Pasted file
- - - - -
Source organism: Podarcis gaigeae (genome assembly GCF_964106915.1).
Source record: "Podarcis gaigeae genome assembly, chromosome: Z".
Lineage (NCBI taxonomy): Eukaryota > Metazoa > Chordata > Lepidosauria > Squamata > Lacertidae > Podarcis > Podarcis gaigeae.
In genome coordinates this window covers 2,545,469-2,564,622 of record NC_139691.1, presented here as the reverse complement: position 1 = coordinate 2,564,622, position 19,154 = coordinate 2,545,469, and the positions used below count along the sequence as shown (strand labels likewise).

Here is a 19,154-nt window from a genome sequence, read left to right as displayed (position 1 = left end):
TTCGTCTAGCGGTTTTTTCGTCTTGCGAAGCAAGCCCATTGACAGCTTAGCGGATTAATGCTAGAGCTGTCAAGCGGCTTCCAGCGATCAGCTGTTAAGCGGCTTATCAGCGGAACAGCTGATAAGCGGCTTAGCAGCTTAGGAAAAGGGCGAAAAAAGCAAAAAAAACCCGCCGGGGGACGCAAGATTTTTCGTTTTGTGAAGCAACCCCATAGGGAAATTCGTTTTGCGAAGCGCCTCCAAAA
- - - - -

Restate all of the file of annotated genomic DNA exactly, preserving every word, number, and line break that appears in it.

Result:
Source organism: Podarcis gaigeae (genome assembly GCF_964106915.1).
Source record: "Podarcis gaigeae genome assembly, chromosome: Z".
Lineage (NCBI taxonomy): Eukaryota > Metazoa > Chordata > Lepidosauria > Squamata > Lacertidae > Podarcis > Podarcis gaigeae.
In genome coordinates this window covers 2,545,469-2,564,622 of record NC_139691.1, presented here as the reverse complement: position 1 = coordinate 2,564,622, position 19,154 = coordinate 2,545,469, and the positions used below count along the sequence as shown (strand labels likewise).

Here is a 19,154-nt window from a genome sequence, read left to right as displayed (position 1 = left end):
TTCGTCTAGCGGTTTTTTCGTCTTGCGAAGCAAGCCCATTGACAGCTTAGCGGATTAATGCTAGAGCTGTCAAGCGGCTTCCAGCGATCAGCTGTTAAGCGGCTTATCAGCGGAACAGCTGATAAGCGGCTTAGCAGCTTAGGAAAAGGGCGAAAAAAGCAAAAAAAACCCGCCGGGGGACGCAAGATTTTTCGTTTTGTGAAGCAACCCCATAGGGAAATTCGTTTTGCGAAGCGCCTCCAAAA